Is MyFitnessPal Causing Eating Disorders?

I came across THIS interesting study that looked at just over 100 people diagnosed with eating disorders and their use of MyFitnessPal.
Before I give my opinion, here are the two most jaw dropping conclusion.
  1. 75% of the participants reported using MyFitnessPal
  2. Of the group using MyFitnessPal, 73% reported that using the app CONTRIBUTED to their eating disorder.

What this suggests is that apps used to “track macros” and the like are widely used in populations with eating disorders, and that more research needs to be done into the direct or indirect relationships between the two.

Now with that said..

MyFitnessPal is NOT CAUSING eating disorders.

I’ve used it in the past, and I’ve had clients use it as well and do to this day.

But this does make me strongly reconsider who and how I might use it as a tool.

I’ve often spoke about my negative opinion on “tracking macros” as a LONG TERM strategy to a healthy lifestyle.

It can be a FANTASTIC tool to get people to be aware of how much calories and macronutrients are in the foods they are consuming, but it CAN lead to obsessive behavior.

ESPECIALLY if you use the extremely low calorie estimates that it will provide you if you put your goal is to lose 2lbs per week.

Considering that the labels of foods and restaurant estimantes can be off be as much as 20% tracking those foods can be hit or miss anyway. Being off this much can lead to frustration when you don’t see the change the app tells you you should be achieving. You can start to feel like “It must be me.”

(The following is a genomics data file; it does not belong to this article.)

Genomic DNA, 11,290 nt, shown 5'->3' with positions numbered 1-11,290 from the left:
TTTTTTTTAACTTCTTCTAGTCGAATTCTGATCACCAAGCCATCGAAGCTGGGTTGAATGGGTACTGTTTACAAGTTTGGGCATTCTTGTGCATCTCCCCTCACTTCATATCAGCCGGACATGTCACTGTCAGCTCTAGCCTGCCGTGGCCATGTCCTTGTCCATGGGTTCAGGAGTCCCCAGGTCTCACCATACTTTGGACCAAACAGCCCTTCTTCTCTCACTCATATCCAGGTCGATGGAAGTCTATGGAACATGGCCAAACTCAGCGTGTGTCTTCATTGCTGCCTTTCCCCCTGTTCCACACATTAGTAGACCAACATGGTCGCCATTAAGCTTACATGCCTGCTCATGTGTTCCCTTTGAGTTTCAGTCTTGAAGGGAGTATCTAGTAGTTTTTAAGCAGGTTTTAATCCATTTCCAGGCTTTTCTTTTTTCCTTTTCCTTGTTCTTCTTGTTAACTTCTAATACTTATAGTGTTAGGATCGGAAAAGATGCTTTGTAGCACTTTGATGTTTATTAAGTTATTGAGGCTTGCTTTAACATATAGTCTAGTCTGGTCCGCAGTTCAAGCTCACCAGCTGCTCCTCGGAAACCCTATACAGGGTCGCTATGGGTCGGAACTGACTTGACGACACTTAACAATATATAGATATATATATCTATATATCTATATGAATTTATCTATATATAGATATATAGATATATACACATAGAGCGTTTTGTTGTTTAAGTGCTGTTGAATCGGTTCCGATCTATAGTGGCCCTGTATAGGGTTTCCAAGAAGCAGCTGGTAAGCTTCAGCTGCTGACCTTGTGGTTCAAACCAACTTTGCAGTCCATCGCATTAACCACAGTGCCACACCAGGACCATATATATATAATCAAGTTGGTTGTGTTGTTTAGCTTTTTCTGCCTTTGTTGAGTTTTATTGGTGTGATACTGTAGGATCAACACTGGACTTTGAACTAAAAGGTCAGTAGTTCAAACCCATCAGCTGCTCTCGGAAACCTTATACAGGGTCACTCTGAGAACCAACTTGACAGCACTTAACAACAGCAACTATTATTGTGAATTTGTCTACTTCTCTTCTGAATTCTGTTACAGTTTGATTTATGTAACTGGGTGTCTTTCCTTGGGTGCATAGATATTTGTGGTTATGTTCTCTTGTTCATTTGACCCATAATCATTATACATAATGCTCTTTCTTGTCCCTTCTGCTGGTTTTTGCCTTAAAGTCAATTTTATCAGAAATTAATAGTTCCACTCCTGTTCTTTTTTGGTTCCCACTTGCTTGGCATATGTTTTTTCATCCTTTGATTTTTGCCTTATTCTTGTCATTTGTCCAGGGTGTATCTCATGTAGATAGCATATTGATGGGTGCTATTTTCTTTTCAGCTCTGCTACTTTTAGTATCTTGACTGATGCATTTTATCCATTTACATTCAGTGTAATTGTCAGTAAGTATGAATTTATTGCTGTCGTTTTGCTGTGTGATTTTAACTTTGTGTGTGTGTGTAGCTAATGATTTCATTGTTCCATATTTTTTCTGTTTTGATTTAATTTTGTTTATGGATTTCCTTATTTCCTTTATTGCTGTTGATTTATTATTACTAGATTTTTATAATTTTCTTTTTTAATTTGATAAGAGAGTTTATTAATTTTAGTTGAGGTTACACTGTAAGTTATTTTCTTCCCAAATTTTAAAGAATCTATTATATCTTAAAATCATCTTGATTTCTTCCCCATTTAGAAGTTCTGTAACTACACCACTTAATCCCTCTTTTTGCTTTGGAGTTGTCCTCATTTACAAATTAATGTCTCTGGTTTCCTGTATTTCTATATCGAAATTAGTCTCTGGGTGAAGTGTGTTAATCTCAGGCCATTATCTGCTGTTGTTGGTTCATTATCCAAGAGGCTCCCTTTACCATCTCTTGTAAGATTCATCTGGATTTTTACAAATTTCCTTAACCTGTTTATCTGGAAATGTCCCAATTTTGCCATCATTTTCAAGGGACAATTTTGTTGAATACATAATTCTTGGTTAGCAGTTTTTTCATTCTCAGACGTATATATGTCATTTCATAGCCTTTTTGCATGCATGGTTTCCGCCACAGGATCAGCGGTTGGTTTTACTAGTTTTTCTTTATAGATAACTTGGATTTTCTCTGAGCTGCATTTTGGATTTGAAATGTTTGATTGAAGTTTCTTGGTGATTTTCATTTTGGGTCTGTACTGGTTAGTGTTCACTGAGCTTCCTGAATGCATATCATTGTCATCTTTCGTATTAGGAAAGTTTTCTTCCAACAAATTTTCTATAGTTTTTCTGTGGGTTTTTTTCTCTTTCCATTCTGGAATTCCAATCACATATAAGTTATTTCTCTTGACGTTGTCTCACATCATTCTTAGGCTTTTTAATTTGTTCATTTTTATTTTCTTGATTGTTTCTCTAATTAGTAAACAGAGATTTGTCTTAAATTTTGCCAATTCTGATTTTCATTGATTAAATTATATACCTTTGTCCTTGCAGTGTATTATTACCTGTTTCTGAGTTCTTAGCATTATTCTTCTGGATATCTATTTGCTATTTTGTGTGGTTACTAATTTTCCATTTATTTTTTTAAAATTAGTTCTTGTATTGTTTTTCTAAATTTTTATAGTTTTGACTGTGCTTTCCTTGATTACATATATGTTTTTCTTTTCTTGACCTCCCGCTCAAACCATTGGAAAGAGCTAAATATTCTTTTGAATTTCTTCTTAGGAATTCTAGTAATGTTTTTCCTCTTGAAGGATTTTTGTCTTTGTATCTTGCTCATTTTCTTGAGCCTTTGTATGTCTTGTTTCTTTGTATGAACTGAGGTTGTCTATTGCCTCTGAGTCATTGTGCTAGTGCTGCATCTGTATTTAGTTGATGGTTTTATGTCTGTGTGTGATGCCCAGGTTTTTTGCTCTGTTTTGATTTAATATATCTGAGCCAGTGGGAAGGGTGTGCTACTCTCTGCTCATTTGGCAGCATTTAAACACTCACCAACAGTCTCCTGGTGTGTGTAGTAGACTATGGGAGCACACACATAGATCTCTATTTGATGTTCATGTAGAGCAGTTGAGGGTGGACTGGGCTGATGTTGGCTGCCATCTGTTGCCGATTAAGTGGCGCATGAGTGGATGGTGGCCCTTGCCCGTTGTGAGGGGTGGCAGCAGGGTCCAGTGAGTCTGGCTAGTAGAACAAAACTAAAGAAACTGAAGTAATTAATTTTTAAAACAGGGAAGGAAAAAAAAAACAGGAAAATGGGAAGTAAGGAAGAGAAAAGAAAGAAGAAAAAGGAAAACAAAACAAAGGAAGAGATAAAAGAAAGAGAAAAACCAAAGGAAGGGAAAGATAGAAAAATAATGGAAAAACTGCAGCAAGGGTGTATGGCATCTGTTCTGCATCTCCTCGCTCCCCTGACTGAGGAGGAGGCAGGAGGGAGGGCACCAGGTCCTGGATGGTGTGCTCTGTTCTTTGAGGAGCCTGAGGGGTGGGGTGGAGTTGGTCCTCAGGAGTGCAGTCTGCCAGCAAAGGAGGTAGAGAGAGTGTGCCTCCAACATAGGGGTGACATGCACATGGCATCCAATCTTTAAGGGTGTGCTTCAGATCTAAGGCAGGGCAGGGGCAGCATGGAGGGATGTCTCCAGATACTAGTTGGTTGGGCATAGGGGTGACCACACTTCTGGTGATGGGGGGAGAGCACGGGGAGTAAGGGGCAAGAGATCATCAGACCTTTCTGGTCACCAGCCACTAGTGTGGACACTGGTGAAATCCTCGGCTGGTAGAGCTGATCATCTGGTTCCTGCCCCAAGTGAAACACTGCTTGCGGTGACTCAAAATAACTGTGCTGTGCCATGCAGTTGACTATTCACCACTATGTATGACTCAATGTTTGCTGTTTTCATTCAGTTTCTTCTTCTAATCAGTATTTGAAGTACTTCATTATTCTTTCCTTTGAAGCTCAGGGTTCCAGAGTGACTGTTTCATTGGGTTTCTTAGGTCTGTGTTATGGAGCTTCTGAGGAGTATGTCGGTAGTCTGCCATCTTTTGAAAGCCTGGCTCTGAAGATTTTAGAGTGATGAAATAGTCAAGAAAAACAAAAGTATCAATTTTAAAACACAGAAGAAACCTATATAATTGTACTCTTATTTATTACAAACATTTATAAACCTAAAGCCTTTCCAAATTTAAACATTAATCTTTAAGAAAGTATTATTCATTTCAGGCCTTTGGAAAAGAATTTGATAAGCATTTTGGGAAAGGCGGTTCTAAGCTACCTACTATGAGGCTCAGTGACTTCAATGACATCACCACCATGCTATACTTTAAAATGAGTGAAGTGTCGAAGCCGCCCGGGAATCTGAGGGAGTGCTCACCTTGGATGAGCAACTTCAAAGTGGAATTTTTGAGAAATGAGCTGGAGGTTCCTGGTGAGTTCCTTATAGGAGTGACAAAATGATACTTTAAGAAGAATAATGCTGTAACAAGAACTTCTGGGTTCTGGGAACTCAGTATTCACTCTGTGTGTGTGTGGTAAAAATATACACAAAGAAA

Also with macro tracking apps, I find that clients tend to lose sight of the big picture. For a well rounded diet that will not JUST produce bodyfat loss, but also improve hormonal levels, blood profile, and energy levels it’s important not to neglect fruits an vegetables that provide essential vitamins and minerals.

With apps like MyFitnessPal it’s easy to only focus on hitting a certain number of calories, carbs, protein, and fat without focusing on the quality of food in which they are coming from.

I’m not here to bash MyFitnessPal, but simply to point out some of the limitations or some of the underlying issues that aren’t commonly addressed.

Instead focus on the basics.

  1. Eat a lean protein at each meal
  2. Try to eat when you are hungry and stop before you are full
  3. Include a fruit or vegetable at every meal
  4. Eliminate the calorie containing beverages
  5. Includes healthy fats at each meal
  6. Save starchy carbs for the first meal of the day or after a workout.
  7. Allow yourself to eat some foods that are “off the plan” 10% of the time

If you are nailing those habits, THEN something like MyFitnessPal used in conjunction with a coach can be a good tool to help you fine tune the amounts to get the results you are looking for.

If you are interested in making a change in your health and fitness and improving your nutrition, we have a NEW PROGRAM kicking off April 16th. It last 6 weeks and leads right up to Memorial Day.

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